Final Rounds » Members can use the Performance Videos filter to access OO final rounds from 2019 and earlier! 2020 final rounds are exclusively available to Resource Package subscribers. 
What to Expect Competing in Original Oratory » In this one page guide, Indiana student Lia Thayer shares what a tournament looks like for orators and their favorite thing about the event! More event guides are available here.

Policy Debate Textbook

Members can access the online textbook featuring everything new students need to know before their first Policy round! Check out an excerpt below! 
Five methods can be employed to attack any specific claim or argument that the other side makes about any specific issue or sub-issue in any debate round. 1. Direct denials or direct refutation. They say: “black;” You say: “white.” 2. Challenge the relevance of the opposition’s claim to the issue being debated. 3. Attack the warrants or reasons stated for the claim. 4. Attack the evidence or proof used to support the claim. 5. Turn the opponents’ claim, warrants or proof to your advantage. 
Here are the steps used by the best debaters in the argument presentation process, or in the mechanics of making responsive, clashing arguments during a debate (called “embedded clash” by those who know): 1. Identify briefly the argument you are responding to; 2. Signpost, or preview, how many responses you have to that argument; 3. Give a label or a tag to your argument; 4. Perhaps (sometimes, but not always) explain your argument; 5. Identify the source and date of your evidence; 6. Read your evidence; 7. Explain why your argument matters, or beats their argument; and 8. Move on to your next argument.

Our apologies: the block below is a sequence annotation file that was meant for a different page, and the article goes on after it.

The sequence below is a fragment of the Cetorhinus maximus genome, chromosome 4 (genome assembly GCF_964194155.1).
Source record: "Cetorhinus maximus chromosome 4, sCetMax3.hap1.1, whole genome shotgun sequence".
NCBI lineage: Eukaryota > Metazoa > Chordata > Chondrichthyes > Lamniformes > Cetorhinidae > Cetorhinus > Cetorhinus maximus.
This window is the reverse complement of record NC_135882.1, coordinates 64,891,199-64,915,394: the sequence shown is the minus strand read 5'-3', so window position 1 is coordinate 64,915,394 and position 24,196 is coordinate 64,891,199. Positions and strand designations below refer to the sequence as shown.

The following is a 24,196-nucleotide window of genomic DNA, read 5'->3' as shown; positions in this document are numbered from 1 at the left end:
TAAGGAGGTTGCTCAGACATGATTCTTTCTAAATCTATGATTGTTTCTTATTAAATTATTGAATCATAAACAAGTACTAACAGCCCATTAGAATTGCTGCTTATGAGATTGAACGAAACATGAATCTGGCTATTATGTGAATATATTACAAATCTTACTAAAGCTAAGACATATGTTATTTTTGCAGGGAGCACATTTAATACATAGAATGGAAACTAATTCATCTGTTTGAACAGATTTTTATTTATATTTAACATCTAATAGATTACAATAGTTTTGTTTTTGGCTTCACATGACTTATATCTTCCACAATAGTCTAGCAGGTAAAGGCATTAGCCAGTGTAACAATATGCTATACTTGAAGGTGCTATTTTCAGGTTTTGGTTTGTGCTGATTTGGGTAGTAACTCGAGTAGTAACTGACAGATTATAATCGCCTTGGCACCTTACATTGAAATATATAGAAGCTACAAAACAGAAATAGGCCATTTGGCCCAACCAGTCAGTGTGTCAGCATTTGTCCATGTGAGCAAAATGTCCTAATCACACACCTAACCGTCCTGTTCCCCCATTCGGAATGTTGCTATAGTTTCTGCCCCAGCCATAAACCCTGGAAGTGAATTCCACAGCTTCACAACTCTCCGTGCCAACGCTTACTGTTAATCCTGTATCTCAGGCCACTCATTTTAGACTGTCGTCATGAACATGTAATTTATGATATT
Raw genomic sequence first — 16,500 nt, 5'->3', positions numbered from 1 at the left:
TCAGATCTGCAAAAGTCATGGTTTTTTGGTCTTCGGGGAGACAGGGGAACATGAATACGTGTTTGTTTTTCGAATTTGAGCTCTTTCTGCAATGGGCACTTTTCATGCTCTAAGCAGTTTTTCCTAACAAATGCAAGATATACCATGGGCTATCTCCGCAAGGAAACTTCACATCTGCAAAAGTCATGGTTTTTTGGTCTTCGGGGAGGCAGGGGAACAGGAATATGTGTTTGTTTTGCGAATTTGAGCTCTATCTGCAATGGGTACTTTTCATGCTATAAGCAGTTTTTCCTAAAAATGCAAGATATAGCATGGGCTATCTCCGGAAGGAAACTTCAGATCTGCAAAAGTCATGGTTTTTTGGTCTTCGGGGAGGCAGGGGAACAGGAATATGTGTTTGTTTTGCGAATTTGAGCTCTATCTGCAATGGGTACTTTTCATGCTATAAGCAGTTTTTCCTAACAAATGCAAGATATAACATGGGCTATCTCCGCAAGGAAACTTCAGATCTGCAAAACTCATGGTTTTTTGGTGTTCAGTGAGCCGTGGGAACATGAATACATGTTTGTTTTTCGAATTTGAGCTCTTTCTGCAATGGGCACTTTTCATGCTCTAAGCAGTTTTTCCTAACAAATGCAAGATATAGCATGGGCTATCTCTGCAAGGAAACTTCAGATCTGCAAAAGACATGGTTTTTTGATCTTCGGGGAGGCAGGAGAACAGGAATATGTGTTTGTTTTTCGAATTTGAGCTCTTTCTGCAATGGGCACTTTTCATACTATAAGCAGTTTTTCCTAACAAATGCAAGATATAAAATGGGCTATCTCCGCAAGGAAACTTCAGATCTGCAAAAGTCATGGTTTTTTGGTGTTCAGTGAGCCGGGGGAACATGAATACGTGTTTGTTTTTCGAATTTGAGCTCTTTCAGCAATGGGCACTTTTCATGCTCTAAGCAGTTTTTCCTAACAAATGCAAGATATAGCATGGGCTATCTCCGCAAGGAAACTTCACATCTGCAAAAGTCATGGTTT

Customizable Tournament Certificate

If awards are feasible for your tournaments this fall, be sure to check out our tournament services to explore award options, create something custom, or save time by ordering our Extemp Questions.
Skipping awards? You can still recognize your student participants and provide a sense of normalcy at your tournament with our customizable certificate
NSDA Campus Your low-cost online tournament hosting solution

Engaging and Mentoring Black/African American Students

We encourage you to enroll in our new course, Engaging and Mentoring Black/African American Students. The course features distinct strategies for engaging and mentoring Black students as a Black coach and as a non-Black coach. Members can enroll today for free and take the course at their leisure. Check out an excerpt below!
"Consider allowing students to leave and rejoin the team or reduce their participation on the team during times of hardship. The same structural barriers that disproportionately keep some Black students from joining speech and debate have the potential to affect them during the season. For example, Black students may be disproportionately more likely to get a job out of the necessity to help their family through a period of financial hardship. Other family obligations, such as caregiving, or other academic expectations may also impede on the ability of students to participate on your team from time to time. You should remain open to students rejoining the team after leaving for a period of time or reducing their workload on the team in order to help reduce the inequities that arise when coaches have strict policies that require 'full' participation or none at all."